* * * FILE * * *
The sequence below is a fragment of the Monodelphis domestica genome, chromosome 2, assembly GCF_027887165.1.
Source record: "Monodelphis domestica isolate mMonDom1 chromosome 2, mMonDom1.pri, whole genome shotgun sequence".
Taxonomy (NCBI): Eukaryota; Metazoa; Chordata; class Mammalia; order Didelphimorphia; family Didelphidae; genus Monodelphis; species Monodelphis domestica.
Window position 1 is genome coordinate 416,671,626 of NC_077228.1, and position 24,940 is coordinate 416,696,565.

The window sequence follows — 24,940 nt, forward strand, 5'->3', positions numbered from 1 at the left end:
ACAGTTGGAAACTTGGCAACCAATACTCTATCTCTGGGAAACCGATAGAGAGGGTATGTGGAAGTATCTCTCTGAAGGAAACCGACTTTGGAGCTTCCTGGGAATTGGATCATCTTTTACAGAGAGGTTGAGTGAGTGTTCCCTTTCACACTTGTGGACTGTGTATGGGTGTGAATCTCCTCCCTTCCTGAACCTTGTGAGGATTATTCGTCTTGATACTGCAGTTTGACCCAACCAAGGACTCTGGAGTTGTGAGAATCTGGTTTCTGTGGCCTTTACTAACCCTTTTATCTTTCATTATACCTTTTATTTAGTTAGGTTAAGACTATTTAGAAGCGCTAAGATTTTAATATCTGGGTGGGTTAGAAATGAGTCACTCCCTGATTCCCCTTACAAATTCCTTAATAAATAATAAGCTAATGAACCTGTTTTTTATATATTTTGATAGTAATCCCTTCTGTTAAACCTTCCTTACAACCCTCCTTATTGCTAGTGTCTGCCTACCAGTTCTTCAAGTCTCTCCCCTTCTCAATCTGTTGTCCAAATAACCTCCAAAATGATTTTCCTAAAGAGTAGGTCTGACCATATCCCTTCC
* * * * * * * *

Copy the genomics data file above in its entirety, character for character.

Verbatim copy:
The sequence below is a fragment of the Monodelphis domestica genome, chromosome 2, assembly GCF_027887165.1.
Source record: "Monodelphis domestica isolate mMonDom1 chromosome 2, mMonDom1.pri, whole genome shotgun sequence".
Taxonomy (NCBI): Eukaryota; Metazoa; Chordata; class Mammalia; order Didelphimorphia; family Didelphidae; genus Monodelphis; species Monodelphis domestica.
Window position 1 is genome coordinate 416,671,626 of NC_077228.1, and position 24,940 is coordinate 416,696,565.

The window sequence follows — 24,940 nt, forward strand, 5'->3', positions numbered from 1 at the left end:
ACAGTTGGAAACTTGGCAACCAATACTCTATCTCTGGGAAACCGATAGAGAGGGTATGTGGAAGTATCTCTCTGAAGGAAACCGACTTTGGAGCTTCCTGGGAATTGGATCATCTTTTACAGAGAGGTTGAGTGAGTGTTCCCTTTCACACTTGTGGACTGTGTATGGGTGTGAATCTCCTCCCTTCCTGAACCTTGTGAGGATTATTCGTCTTGATACTGCAGTTTGACCCAACCAAGGACTCTGGAGTTGTGAGAATCTGGTTTCTGTGGCCTTTACTAACCCTTTTATCTTTCATTATACCTTTTATTTAGTTAGGTTAAGACTATTTAGAAGCGCTAAGATTTTAATATCTGGGTGGGTTAGAAATGAGTCACTCCCTGATTCCCCTTACAAATTCCTTAATAAATAATAAGCTAATGAACCTGTTTTTTATATATTTTGATAGTAATCCCTTCTGTTAAACCTTCCTTACAACCCTCCTTATTGCTAGTGTCTGCCTACCAGTTCTTCAAGTCTCTCCCCTTCTCAATCTGTTGTCCAAATAACCTCCAAAATGATTTTCCTAAAGAGTAGGTCTGACCATATCCCTTCC